As shown in Fig. 1, the light emitted by the LED has a spectral width of some tens of nanometers. Thus, we need to consider an effective absorption coefficient , which accounts for the broadband excitation light source as well as the wavelength and polarization-dependent absorption of . In case of unpolarized light, can be written as
Here, and are the wavelength-dependent absorption coefficients of for ordinarily (o) and extraordinarily (e) polarized light, respectively, and is the normalized spectral density, which represents the portion of the light power emitted by the LED in the wavelength interval from to . A representation of Eqs. (2) and (3) in the frequency space is equivalent. The absorption coefficients are measured by means of a grating spectrophotometer (Cary 500, Varian). Figure 1 shows and as well as the normalized intensity profile of the LED. With these values, one finds and for an LED with .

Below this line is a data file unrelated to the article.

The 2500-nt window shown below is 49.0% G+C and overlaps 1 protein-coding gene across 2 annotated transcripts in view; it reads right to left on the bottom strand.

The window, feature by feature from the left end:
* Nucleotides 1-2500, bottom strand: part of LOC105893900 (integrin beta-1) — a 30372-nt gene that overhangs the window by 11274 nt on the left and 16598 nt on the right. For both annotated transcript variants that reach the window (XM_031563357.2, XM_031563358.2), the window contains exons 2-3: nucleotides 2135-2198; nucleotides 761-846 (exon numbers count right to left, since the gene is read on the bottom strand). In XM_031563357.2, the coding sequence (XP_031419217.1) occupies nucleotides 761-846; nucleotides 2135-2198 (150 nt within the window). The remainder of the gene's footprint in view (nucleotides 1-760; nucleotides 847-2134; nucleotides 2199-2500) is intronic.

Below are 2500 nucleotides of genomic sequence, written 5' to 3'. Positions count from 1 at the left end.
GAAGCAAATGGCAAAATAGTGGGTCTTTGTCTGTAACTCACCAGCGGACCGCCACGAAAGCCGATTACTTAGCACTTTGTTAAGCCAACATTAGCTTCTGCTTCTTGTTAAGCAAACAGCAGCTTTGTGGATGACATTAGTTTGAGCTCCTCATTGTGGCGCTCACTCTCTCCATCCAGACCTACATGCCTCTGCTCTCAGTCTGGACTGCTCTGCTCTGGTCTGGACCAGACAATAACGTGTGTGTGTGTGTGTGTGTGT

Considering , we can simplify Eq. (1) to4) are estimated as follows: The refractive index of the host material at the lasing wavelength () for e-polarized light is 2.17 . The emission cross section of the laser transition is . We measure a fluorescent lifetime of 50 μs. In case of a critically coupled cavity, is valid. These numbers result in a of approximately . Remarkably, this value is well achievable with LEDs.
3. SETUP DESCRIPTION